Harry Main, Mafia Bikes, and many who support these types of plans are taking a short-cut; a dangerous and self-serving one at that. The present BMX industry and the culture encompassing it are not perfect and certainly have room for improvement; but we need to work together to find an intelligent, community focused, and balanced way of funding our culture without selling it out. There are a plethora of brands that have always sought to do just that. It is in this low time for our industry that we need to support those brands so they can support us and our culture. Pay attention to whom you support and what they do. If you believe in Harry Main and Mafia’s ideas about how to best serve BMX, then buy their stuff I suppose. If you believe in companies that are run by bike riders who have literally given their entire life’s energy to this culture, then buy their products from them through a bike shop or a mail order that gives back to the culture we are a part of and that we have the power to control. They are with you. They are you! There are a whole lot of worthy options and I am betting some of your friends would gladly tell you what they are.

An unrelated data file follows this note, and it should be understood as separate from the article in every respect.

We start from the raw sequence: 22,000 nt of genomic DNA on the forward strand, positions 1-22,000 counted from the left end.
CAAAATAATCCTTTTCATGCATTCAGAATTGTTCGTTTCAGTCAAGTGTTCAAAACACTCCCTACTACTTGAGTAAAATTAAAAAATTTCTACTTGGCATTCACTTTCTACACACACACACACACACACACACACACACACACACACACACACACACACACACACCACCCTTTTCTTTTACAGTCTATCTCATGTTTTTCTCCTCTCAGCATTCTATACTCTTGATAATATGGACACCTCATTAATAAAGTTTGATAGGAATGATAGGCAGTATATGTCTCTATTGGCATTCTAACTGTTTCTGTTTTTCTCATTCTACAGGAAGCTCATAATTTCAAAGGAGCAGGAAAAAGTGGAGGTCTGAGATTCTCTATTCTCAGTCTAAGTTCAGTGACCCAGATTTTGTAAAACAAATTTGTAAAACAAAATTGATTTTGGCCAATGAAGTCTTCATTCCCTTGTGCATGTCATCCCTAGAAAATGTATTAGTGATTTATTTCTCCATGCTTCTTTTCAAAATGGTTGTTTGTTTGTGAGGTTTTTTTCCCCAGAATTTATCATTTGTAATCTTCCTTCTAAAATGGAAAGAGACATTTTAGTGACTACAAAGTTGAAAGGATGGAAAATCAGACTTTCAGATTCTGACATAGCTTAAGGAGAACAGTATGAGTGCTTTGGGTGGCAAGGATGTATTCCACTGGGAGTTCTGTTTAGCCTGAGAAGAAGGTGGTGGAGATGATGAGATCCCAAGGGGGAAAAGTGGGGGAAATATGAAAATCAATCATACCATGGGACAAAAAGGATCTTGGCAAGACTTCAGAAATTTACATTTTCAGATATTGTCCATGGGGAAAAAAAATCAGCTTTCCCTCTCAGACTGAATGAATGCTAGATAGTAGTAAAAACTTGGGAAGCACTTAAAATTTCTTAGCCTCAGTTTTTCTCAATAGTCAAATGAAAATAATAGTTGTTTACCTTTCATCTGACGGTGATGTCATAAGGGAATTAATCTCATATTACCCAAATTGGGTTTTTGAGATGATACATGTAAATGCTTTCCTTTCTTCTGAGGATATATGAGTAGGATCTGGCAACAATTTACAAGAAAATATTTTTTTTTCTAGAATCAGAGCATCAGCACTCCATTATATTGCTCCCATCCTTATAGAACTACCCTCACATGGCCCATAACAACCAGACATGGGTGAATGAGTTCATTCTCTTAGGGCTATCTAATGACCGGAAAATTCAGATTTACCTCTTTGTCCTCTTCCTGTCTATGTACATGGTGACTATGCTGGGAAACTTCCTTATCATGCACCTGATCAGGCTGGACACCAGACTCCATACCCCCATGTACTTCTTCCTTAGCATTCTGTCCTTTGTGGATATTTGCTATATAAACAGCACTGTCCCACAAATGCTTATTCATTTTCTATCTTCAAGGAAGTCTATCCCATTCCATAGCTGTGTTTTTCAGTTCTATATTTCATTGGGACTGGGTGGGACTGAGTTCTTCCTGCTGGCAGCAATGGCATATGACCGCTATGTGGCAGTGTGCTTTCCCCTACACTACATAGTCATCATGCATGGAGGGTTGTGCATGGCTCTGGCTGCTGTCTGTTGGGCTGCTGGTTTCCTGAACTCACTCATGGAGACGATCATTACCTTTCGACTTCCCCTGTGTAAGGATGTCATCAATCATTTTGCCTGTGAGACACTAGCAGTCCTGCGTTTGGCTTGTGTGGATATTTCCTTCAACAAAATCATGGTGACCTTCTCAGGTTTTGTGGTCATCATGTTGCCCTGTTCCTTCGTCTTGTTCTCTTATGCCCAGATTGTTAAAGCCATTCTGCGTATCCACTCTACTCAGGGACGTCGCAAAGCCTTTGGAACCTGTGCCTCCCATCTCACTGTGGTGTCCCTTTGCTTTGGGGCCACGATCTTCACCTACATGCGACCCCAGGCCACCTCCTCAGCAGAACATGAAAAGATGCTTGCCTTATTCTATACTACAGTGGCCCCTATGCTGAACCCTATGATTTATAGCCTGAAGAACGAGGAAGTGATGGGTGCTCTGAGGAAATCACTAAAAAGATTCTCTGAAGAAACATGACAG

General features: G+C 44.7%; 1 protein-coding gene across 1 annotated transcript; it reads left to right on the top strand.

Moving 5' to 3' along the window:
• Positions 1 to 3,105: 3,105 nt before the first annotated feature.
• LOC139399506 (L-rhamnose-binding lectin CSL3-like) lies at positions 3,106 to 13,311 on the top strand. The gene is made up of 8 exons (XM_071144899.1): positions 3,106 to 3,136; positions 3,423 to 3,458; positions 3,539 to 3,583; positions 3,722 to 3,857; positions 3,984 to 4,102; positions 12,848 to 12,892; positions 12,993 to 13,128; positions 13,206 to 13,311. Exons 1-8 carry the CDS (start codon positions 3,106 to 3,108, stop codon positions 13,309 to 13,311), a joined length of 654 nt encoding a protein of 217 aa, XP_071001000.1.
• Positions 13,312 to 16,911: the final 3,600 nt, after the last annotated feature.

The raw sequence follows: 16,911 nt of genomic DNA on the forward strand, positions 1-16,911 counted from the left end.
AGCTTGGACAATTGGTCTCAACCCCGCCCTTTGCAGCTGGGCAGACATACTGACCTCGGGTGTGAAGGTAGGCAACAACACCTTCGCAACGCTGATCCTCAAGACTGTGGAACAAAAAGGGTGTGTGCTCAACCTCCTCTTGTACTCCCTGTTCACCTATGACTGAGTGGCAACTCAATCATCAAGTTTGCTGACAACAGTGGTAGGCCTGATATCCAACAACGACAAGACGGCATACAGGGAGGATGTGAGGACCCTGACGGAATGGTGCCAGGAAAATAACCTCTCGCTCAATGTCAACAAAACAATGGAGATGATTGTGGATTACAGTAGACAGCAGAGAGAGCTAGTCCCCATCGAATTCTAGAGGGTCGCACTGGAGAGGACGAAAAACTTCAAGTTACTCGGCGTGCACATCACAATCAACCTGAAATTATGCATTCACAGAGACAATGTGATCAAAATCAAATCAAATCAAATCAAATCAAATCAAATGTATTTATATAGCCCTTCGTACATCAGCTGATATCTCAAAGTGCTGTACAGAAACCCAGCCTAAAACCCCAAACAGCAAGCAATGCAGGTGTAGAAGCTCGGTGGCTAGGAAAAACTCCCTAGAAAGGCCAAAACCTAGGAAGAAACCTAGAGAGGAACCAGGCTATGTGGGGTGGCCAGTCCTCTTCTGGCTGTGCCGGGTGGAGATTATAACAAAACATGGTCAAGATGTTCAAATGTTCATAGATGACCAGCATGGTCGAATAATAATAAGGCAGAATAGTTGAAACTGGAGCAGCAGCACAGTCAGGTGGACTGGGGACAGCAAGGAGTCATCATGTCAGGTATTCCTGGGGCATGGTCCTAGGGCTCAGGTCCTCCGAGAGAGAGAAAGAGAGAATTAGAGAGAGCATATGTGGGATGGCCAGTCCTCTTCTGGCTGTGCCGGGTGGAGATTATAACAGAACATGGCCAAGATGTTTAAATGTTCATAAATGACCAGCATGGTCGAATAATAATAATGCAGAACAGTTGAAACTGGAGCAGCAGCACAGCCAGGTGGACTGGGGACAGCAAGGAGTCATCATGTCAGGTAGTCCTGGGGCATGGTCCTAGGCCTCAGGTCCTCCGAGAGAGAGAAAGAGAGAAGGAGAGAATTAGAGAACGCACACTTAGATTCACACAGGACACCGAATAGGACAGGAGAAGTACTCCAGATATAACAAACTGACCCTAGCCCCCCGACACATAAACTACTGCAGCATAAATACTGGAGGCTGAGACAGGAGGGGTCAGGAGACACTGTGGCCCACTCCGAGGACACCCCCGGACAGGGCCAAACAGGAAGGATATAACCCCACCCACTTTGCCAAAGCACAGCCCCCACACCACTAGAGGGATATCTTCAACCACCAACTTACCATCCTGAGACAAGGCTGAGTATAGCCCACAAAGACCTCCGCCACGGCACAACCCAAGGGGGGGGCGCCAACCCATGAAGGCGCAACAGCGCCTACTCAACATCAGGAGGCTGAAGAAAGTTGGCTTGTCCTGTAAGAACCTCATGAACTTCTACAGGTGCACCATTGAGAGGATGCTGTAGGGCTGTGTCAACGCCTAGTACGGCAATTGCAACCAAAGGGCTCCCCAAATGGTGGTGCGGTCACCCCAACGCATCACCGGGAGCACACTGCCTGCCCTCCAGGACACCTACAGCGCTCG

Mike Hinkens
January 2016